the special value of root which is the weight of branch 1 plus distance of any node from branch 3 to
root so we discard branch 3 nodes as we are looking for minimum of such value .

For the same reason we can discard all node of branch 2.

Now we are left with branch one any of these node(including root ) can be the candidate for producing the minimum value this branch consist of two continous sections section start from root to node x and section 2 start from child of node x to leaf of branch 1 type .

The difference between these two type of segment is the type of node they consist of-

  1. nodes are of type who special value of node coming from the distance between this node and the leaf node of branch 1 .

  2. nodes are of type whose special value of node is not coming from leaf of branch one type but from the leaf of branch 2 type .Here the branch 2 need not be of root of this sub tree it may be of any node in the type 1 branch.

Now X and child of x are the candidate for answer , Minimum of two is the right answer.

Now we are left with the part of how to find out the Type X node of parent subtree by knowing the Type x node of child subtree . lets look at Type x of child now consider the child of X node we get, Start from this node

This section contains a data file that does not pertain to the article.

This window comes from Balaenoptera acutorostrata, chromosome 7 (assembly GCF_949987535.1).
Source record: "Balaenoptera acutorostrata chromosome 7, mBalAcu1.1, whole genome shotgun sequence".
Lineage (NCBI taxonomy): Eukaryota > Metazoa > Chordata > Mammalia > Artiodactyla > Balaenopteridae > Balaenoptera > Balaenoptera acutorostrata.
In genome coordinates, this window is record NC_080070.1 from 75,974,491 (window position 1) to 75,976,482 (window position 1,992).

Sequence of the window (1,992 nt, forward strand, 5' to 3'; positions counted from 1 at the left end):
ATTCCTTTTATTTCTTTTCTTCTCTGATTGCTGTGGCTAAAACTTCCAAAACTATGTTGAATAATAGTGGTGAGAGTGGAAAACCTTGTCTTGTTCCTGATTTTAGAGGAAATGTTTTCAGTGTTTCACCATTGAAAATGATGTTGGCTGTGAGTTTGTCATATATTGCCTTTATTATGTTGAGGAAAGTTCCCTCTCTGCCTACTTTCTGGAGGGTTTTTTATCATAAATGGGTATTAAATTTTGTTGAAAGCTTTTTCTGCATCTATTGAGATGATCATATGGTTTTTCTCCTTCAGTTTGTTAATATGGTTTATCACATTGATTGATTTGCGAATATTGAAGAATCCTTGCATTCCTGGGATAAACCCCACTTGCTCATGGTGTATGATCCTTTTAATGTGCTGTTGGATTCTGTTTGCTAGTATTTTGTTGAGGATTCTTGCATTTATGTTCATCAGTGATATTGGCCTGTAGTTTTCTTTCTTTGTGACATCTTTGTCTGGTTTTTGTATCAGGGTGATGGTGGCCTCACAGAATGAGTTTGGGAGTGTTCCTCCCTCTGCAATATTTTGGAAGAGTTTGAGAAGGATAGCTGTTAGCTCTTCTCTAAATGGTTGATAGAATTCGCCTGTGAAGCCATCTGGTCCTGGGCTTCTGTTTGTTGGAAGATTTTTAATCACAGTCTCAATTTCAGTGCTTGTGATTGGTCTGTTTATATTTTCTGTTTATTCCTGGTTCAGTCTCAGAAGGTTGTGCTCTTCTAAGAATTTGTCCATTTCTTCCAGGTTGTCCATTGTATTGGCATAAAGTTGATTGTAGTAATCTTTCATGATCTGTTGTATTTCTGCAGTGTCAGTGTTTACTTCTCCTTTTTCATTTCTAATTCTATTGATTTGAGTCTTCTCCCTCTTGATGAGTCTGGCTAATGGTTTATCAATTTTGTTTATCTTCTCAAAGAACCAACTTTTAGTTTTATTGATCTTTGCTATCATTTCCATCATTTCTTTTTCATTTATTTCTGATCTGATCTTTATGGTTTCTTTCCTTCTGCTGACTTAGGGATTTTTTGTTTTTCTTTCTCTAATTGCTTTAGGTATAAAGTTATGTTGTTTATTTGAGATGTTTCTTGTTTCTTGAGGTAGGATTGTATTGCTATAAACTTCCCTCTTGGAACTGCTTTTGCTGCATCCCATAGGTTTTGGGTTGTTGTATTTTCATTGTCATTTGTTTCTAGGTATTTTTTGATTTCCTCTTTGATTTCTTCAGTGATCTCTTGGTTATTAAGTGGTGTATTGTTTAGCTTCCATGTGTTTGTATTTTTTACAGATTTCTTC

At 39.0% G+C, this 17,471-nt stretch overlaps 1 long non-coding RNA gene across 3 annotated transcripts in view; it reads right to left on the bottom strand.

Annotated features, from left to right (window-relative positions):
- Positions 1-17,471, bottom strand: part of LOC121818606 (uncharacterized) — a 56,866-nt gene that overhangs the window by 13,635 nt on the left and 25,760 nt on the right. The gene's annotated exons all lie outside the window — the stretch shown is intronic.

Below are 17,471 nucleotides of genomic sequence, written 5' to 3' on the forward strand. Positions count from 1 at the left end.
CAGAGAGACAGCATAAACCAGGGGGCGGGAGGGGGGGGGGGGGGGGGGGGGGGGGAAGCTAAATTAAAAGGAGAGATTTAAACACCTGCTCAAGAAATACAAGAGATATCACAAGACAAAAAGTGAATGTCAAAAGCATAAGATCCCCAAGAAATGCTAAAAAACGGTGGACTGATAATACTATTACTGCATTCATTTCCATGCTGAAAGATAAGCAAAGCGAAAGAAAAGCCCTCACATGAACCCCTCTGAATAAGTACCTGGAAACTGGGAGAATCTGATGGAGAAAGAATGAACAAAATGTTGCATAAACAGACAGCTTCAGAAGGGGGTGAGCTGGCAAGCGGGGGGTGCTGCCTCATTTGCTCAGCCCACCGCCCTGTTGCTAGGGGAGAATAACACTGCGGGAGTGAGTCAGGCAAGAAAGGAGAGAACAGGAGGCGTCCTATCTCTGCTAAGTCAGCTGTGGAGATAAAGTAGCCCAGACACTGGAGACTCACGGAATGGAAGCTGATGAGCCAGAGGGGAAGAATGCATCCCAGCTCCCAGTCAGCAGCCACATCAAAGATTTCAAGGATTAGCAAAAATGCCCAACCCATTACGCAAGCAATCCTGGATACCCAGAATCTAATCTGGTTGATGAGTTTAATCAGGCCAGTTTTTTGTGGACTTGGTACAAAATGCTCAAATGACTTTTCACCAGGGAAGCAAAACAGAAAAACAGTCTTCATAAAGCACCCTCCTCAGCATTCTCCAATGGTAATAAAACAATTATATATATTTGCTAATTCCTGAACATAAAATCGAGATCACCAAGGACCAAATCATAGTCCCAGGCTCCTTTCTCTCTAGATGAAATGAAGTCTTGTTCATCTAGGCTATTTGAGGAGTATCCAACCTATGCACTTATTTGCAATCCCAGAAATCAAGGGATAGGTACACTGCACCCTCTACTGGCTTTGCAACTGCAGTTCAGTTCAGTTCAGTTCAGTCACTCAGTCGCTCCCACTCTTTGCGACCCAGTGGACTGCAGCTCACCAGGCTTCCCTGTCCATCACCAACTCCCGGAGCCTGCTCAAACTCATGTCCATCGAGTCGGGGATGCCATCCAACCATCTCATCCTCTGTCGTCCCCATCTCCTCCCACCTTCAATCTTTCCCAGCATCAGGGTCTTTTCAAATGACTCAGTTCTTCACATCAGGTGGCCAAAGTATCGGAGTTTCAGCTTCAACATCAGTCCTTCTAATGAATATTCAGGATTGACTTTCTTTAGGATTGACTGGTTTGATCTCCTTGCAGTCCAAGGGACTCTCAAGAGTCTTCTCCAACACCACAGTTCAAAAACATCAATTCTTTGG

and move upward i.e toward root until the condition of type 2 segment is satisfied with respect to branch 2 of root .Wherever the conditon voialte is the X node also atmost once we have traverse each node for checking condition so complexity to find out X for all subtree can be maximum O(n).

Time complexity: O(n) for each test case.

Solution link:


My Approach was also exactly the same.

hi ,
could some one explain why radius is our answer.
I think that radius of the diameter will be the minimum of all max , if diameter pass through the root of a subtree. But cann’t there be a possibility that the minimum could be somewhere in the subtree which could pass through diameter , and yet making a min of the max ?
I have not seen the solution , as i want to explore my answer through the editorial .

Thanks in advance…

Can anyone provide some explanation on author’s solution? I am not able to make any relation between author’s solution and the editorial. Thanks in advance!

Moreover, the author’s solution seems to have complexity of even more than n^2. So, I do not think it will pass all the subtasks.